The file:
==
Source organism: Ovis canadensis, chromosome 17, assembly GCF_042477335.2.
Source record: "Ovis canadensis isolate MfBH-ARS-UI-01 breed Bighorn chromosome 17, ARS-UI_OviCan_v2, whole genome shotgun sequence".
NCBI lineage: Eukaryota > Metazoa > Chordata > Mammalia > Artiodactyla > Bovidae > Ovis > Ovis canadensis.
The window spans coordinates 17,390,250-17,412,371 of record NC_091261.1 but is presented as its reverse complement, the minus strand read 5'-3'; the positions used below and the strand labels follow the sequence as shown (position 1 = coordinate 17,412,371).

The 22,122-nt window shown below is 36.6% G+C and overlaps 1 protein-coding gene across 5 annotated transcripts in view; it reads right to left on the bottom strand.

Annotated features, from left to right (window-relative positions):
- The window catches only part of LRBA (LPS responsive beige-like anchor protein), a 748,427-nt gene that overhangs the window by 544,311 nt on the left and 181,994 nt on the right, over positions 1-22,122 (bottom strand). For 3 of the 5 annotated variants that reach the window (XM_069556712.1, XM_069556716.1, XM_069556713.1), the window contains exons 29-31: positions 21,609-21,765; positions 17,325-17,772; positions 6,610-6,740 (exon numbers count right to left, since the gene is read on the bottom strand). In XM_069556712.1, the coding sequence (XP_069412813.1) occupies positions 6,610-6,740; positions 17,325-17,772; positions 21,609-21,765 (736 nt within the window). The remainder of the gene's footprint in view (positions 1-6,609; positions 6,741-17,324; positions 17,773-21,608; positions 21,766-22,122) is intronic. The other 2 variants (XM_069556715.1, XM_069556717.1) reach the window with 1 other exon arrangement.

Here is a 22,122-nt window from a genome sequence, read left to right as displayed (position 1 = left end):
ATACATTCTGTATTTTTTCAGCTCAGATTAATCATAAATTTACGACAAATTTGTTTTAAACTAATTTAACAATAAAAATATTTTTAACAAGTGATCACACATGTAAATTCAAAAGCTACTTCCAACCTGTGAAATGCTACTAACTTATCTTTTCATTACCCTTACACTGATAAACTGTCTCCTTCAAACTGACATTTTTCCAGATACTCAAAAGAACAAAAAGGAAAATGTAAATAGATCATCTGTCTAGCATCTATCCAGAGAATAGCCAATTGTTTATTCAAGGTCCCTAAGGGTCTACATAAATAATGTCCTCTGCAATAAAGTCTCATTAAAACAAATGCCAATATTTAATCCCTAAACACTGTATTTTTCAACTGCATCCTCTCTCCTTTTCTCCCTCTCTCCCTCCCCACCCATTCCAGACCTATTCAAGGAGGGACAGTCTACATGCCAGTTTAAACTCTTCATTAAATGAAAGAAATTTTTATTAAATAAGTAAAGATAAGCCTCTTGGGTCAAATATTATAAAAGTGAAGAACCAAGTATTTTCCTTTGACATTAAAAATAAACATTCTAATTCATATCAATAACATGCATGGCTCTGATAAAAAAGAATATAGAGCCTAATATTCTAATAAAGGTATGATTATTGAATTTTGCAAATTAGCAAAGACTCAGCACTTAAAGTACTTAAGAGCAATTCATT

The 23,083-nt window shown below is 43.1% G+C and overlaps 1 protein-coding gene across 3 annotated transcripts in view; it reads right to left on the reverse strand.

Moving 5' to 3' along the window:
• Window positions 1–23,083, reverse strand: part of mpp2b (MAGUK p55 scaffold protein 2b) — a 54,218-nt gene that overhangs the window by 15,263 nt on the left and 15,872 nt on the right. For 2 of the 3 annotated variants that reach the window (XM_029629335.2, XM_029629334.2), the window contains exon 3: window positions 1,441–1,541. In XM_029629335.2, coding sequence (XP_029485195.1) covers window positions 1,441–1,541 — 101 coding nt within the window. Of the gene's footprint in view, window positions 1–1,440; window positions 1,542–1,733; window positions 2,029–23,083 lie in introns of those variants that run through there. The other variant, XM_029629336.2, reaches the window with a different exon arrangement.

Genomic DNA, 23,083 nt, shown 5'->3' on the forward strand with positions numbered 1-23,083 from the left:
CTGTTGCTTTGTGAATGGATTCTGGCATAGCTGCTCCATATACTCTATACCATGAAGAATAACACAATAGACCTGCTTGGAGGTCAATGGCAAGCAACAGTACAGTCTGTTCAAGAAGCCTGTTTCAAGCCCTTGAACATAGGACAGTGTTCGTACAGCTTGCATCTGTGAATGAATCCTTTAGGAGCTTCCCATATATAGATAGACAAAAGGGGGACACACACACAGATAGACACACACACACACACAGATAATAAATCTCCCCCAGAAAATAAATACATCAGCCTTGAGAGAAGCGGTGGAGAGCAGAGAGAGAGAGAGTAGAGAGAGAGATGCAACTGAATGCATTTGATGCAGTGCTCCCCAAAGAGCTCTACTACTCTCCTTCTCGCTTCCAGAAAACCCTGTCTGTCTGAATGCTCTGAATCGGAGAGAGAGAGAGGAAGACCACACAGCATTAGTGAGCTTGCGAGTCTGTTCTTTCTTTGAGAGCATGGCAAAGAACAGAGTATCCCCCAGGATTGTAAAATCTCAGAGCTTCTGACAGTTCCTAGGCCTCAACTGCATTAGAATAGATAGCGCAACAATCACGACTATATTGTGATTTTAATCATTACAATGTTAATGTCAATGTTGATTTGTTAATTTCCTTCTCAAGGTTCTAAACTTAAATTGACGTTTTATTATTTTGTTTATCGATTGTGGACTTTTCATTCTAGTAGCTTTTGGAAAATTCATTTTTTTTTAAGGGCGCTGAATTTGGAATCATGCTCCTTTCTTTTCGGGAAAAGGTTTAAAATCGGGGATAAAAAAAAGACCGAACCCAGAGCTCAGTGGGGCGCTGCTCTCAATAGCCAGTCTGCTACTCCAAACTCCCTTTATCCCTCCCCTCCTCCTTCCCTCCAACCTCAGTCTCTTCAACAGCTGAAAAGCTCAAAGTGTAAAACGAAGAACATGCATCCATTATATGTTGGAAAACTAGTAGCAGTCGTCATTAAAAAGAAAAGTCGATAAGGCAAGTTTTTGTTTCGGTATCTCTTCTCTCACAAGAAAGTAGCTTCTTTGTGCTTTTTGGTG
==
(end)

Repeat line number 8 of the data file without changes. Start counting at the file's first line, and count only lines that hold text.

Here is a 22,122-nt window from a genome sequence, read left to right as displayed (position 1 = left end):